Weak demand, slowing trade to mire local economy: CIER
By John Liu, The China PostTAIPEI, Taiwan -- Taiwan will see a 1.72-percent GDP growth in 2013, and 3.03-percent growth in 2014, according to the latest forecast made by the Chung-Hua Institution for Economic Research (CIER, 中華經濟研究院) yesterday.
December 13, 2013, 12:13 am TWN
According to Liu Meng-chun (劉孟俊), CIER's director of the Center for Economic Forecasting, weak private demand coupled with slowing growth in imports and exports, a sluggish economy may become a “new normality” for Taiwan.
Looking at the Purchasing Manager Index, a gauge of manufacturing sector activities, Taiwan's figures lag behind those of the U.S., Europe and the mainland China — another sign that Taiwan's economic recovery still lacks momentum.
“With insufficient private demand, public construction hindered by the upper limit of government bond and stagnant salary increase, both private demand and foreign demand lack growth momentum.” Liu said, adding that “Taiwan's overall economic growth is facing major challenges and it remains to be weak.”
Taiwan and Japan are facing similar problems, including stagnant earnings increase, insufficient growth momentum, and lack of consumer confidence.
According to the Council for Economic Planning and Development, Taiwan has been facing a slow economy for 27 consecutive months. The export order PMI has also contracted for 6 consecutive months.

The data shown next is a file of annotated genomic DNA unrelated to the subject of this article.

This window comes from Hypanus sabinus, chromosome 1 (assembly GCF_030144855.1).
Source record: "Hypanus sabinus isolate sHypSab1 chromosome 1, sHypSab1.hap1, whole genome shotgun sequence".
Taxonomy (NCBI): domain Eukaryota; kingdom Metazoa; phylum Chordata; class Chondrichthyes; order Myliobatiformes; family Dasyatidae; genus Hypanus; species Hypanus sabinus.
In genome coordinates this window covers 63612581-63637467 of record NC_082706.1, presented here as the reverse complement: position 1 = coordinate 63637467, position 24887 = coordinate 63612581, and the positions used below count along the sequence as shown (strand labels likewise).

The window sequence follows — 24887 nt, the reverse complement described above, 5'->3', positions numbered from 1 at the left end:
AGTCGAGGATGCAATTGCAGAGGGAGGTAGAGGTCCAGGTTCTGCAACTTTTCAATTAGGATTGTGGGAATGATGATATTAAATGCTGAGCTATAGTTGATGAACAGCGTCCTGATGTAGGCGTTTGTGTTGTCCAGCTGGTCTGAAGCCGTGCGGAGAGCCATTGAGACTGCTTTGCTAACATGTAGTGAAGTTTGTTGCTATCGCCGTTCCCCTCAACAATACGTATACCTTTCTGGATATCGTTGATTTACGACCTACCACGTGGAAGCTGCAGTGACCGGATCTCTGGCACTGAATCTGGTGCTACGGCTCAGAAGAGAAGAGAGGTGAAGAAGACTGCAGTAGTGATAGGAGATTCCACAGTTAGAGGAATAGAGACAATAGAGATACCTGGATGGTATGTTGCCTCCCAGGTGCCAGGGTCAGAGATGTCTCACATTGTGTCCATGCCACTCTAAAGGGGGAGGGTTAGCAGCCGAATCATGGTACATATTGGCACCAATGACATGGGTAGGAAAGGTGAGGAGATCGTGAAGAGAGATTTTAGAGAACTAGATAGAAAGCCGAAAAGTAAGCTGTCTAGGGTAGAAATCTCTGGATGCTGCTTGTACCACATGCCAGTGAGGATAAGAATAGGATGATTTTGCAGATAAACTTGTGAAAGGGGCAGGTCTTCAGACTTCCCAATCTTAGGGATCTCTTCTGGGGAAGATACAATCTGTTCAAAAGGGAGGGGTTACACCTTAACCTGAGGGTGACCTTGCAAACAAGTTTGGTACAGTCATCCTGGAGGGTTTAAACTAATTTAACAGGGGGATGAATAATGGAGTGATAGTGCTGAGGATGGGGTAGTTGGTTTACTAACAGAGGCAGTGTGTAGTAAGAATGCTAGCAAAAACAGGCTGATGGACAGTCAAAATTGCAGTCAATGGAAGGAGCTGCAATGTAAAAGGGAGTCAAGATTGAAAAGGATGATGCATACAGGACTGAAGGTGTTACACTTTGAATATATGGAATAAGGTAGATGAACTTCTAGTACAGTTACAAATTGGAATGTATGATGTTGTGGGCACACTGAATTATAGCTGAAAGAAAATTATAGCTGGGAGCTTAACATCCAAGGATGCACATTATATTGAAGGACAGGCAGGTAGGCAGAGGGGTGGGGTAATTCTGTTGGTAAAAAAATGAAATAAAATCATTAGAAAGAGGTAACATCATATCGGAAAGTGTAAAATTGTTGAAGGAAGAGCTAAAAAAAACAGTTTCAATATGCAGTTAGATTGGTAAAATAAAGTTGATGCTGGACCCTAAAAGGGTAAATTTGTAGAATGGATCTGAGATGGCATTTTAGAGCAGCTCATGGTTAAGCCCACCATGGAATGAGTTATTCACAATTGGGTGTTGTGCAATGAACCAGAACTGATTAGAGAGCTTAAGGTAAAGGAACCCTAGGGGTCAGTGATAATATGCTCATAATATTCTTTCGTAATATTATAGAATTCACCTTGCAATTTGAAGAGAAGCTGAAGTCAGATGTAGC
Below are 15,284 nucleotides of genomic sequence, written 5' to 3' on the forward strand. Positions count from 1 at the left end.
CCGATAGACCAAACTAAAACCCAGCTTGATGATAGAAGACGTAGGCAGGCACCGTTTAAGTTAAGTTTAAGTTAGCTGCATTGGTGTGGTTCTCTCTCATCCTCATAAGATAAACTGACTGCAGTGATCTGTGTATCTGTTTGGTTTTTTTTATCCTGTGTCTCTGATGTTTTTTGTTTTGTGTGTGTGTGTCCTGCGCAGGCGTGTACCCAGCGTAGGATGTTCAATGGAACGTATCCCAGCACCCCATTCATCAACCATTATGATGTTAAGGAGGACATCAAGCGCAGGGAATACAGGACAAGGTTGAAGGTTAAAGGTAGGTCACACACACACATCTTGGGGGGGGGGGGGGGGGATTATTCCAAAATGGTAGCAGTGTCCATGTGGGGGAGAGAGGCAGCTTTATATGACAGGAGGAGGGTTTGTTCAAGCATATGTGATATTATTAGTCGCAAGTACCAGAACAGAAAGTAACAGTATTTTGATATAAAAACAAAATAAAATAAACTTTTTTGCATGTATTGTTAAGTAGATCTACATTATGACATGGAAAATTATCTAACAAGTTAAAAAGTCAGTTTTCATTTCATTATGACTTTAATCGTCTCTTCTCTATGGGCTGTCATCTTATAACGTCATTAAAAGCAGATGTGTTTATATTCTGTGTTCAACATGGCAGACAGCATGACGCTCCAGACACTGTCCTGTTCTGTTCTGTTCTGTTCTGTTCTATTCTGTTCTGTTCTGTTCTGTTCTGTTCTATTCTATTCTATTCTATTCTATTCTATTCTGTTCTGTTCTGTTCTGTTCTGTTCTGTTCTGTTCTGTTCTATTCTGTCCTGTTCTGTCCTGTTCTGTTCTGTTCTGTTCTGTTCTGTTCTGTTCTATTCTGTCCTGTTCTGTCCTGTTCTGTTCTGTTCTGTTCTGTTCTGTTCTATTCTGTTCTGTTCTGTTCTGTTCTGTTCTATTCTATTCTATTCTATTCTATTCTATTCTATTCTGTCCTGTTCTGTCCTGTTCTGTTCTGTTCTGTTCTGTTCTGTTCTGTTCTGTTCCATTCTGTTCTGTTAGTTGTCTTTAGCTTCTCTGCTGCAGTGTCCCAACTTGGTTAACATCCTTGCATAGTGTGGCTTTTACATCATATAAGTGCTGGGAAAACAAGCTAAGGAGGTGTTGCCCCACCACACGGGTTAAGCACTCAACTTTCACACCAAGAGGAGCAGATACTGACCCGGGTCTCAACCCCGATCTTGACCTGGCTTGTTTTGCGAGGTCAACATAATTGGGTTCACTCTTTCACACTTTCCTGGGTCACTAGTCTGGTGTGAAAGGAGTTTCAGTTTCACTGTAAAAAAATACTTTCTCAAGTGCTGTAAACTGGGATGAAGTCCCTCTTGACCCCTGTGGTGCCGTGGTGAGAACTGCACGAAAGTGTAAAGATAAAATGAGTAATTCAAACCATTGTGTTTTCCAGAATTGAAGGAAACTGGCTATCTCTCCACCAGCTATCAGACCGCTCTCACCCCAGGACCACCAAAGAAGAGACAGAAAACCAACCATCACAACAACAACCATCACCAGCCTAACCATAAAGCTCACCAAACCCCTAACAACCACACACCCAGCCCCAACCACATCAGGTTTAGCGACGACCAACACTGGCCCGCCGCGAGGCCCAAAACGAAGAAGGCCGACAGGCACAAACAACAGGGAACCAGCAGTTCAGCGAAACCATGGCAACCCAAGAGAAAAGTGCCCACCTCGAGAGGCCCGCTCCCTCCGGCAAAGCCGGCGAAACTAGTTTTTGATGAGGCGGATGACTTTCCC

CIER predicted that the world economy would grow next year, although with decreased momentum. Liu forecast a U-shape recovery; in other words, the world economy will stay at the bottom for some time.
In November, the Cabinet's Directorate-General of Budget, Accounting and Statistics (DGBAS, 主計處) forecast an economic growth rate of 1.74 percent in 2013 and 2.59 percent in 2014.
The most pressing issue for Taiwan is to launch the Free Economic Pilot Zones, Liu said, adding that the first stage of the project has been completed, while the second stage can only proceed upon the Legislature's approval, but the process is rather slow.
“We forecast that private investment will be the major force that drives economic growth next year. It is forecast to grow 4.24 percent, higher than the projected 3.03 percent annual growth,” Liu said.
Chu Yun-peng (朱雲鵬), a professor of economics at the National Central University (中央大學), stated yesterday in a economic outlook forum organized by the CIER that the free trade agreement (FTA) between China and South Korea represents the most significant variable affecting Taiwan's economic prospects.
The FTA between the two countries may be implemented as early as next year, and the impact will be like that of “an atomic bomb,” Liu said. Taiwan's manufacturing sector will be facing catastrophic impact when China and South Korea finalize a bilateral free trade agreement.